There's been a lot of talk recently about Seattle's need for a municipal jail. But not everything has been said on the subject that could be said. For example, no one has suggested that the new jail could be designed with futuristic sweeping curved lines, stand 600 feet up, be painted orange, and revolve, and so be a lovely tourist attraction and Seattle icon. Even though a new jail would create many new jobs and require new housing and supporting retail, no one has said there should be a street car going there. No one has come up with a good slogan, like "Invest In Your Future -- Invest In Prisons."
I'm going to say those things and more. I'm going to tell you what no one else at Real Change wants you to hear: We need this new jail!
Real Change doesn't want you to know that jailing people is Seattle's last hope to have a surviving economy and clean empty streets. Real Change doesn't want you to know that scapegoating the poor for the problems of the middle class pays.
Now, right away, I'm sure that some of you liberal losers are thinking, "Wouldn't it be cheaper to build more traditional shelters, rather than spend all that money on constructing and maintaining a jail complex?" On the surface, that sounds sensible. The city is paying, right now, just about $10 per person per day for shelter and transitional housing, while just the maintenance cost of a new jail is expected to be more than $110 per person per day. But when you scratch deeper it sounds like mairzy doats and dozy doats. Scratch deeper than that, and it takes your arm off.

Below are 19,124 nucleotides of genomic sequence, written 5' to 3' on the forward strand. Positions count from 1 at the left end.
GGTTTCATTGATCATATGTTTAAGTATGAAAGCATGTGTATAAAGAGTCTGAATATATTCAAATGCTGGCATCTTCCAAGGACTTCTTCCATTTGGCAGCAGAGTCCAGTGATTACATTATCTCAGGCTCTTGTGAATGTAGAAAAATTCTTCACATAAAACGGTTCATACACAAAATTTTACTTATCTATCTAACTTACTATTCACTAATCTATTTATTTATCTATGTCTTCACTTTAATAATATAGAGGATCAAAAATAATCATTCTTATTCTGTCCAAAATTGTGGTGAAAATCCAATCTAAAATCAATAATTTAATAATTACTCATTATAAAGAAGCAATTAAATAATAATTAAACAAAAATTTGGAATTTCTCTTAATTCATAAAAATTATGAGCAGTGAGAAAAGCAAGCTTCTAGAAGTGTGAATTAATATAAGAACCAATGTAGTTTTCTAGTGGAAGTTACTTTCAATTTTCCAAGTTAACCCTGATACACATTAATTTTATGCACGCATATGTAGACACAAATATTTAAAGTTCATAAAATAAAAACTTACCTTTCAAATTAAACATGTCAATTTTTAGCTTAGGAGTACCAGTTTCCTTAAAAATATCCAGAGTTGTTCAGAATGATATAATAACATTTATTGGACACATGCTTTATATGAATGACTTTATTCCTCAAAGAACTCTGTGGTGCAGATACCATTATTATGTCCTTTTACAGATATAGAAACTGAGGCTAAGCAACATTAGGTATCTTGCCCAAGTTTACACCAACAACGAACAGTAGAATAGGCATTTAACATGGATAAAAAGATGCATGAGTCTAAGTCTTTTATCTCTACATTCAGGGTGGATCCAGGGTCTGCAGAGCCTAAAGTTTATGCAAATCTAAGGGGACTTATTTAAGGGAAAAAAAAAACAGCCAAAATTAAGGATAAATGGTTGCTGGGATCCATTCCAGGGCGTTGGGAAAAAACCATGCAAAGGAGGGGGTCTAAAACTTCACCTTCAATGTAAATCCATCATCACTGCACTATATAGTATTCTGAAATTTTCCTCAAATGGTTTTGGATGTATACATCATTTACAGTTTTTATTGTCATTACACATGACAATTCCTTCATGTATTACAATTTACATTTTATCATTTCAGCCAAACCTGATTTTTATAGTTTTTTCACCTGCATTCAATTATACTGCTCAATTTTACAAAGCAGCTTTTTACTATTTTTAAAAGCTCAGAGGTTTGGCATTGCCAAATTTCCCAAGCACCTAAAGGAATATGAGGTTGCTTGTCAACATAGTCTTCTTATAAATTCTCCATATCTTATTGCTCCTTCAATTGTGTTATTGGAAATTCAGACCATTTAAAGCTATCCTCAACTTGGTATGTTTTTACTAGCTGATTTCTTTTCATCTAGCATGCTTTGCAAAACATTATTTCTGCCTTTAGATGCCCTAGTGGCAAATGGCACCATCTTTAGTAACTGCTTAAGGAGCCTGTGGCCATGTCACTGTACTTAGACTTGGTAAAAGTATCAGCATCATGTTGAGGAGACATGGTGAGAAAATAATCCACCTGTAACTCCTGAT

What did I just tell you in the first paragraph? This is Seattle's chance to create a whole new thriving industry! We've been Jet City. We've been Amazon Central. We've been Latteville. Now we can be Jail Town, USA!
There are only two things we have to do to guarantee our preeminence as the world's greatest jailers, and we are well our way to accomplishing both of them.
First, we need lots more misdemeanants. This is being arranged. Our mayor is finding new ways to enforce bad laws. Using methods that were pioneered in the Deep South during Reconstruction, Mayor Nickels has been finding innovative ways to make the inescapable conditions of homelessness illegal. Meanwhile, our president and Congress have done us the favor of ensuring that we will have an ever-increasing number of homeless people to convict. It has been estimated that by the end of 2012 every formerly housed single man, woman, and child in Seattle who does not have a high-level government job will have been foreclosed upon, or be a barista.
We need to make more drugs and herbs illegal. I recommend aspirin, Tylenol, and ibuprofen; that will make it more illegal than ever to hurt. We need to expand the no-smoking ordinance to prohibit smoking anywhere within 25 feet of a hard surface, and we need to enforce it with jail time, and add a three-strikes provision.
Second, we need funding for it. We need funding to build it, funding to keep it going, and extra funding to line the pockets of the lobbyists for it, to make it worth their while.
We can do this too, Seattle! We just have to think big! We have to become the experts on jailing that the world comes to see and learn from! We have to make Seattle synonymous not with gray skies, but with gray bars.
Let's get Rem Koolhaas to design it. Let's build a world-class park around it, and charge for tours. Let's build a new college to train incarceration professionals and to teach politicians how to write laws that can't fail to be broken.
Century 21 has been used. Let's call it Century 22, and dazzle America and the rest of the World with our vision, our innovation, and the experience we will have achieved.